About a year later, I received a call from Anthony. I didn’t remember him. He wanted me to file a motion in court discharging him from his TASC probation in Kane County two years early. After pulling his closed file I saw that his request was laughable. He had 5 felony convictions, 13 misdemeanor convictions, two trips to the Illinois Department of Corrections and about a 20-year addiction history, to heroin and other drugs. Why, I asked, would any judge even consider such a motion? When he answered, I was stunned. Okay, I said. Prove it.

When the case was called about a week later, Judge Wiley Edmondson asked the same question I did – Why should this motion for early discharge from probation be granted? Anthony came dressed in a handsome suit, shirt, tie and dress shoes, which made my assistant public defender polyester blend suit look pitiful by comparison. Anthony handed up certificate after certificate. It seems while Anthony was in a 6-month inpatient drug treatment program, he entered a counselor training program as well. After his release from the inpatient program, he obtained college credit and a counseling certificate. He was volunteering at youth homes to talk to minors charged with crimes on how and why they should not follow in the footsteps of his past. He was enrolled in continuing programs to further his education in counseling, determined to make his life of lemons into lemonade for others. All Anthony wanted from Judge Edmondson was a court order that basically said his visits with his DuPage County probation officer was enough, that he didn’t have to also come to Kane County for appointments.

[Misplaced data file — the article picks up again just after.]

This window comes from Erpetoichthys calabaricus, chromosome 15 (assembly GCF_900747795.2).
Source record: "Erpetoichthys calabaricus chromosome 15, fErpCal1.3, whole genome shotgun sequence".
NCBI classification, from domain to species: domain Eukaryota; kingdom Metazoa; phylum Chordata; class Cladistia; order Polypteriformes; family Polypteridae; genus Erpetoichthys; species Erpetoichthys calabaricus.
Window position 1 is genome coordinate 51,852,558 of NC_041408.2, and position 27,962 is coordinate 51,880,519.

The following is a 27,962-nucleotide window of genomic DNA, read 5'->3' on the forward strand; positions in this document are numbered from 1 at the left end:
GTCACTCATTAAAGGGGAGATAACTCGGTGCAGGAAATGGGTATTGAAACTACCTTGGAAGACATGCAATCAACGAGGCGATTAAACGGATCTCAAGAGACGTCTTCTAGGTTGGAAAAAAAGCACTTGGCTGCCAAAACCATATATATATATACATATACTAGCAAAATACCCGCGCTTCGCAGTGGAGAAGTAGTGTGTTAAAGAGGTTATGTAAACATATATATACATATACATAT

I’ll never forget this – Judge Edmondson stood and ordered everyone in the courtroom to give Anthony a standing ovation. And they did. Oh yes – Judge Edmondson also granted the motion.

When the public defender’s office assigned me to a full-time felony trial spot, and then the “drug defense czar” spot, I reconnected with Anthony Robinson. He had either started or became a head teacher and administrator at a program called BE-HIV. Better Existence with HIV – a program in Evanston and Chicago that works with people to achieve sobriety, and help people avoid the risk of contracting the HIV virus, as well as helping and educating those who have contracted the HIV virus, to give them hope, purpose and dignity. He also continued his volunteer work in youth homes.

I recruited Anthony to testify in drug cases in which the prosecution had charged intent to deliver, and not just possession. Conviction on the intent to deliver meant no possibility of drug counseling treatment, that prison at 25,000 tax-payer dollars a year to house a person behind bars was the only choice. At an intent to deliver drugs  trial, the prosecutor would bring in officer after officer to testify that whatever they found in a drug arrest case meant intent to deliver. However, Anthony didn’t come from a police-only background. He had been there and done that. He’d lived on the worst streets with the roughest people. He knew the truth out there. He experienced counseling and fought to gain his own sobriety. He was a counselor and counseled others. The fact of his criminal history, rather than diminish his credibility with the judges, heightened his credibility. Unlike some who yell and scream and stomp their feet to gain attention, Anthony talked in a soft voice about how there was no formula a person can attach to the drug addict. The desperation for the next high was unique. His dulcet toned words drew people to listen to his words. More importantly, he listened. You could tell he wanted to hear each person’s story and point of view. He was a natural at calming people and causing them to listen to better understand their own crises. Because of Anthony, my ability to win these cases was unstoppable, and so many more people received treatment and reached sobriety because of Anthony’s work.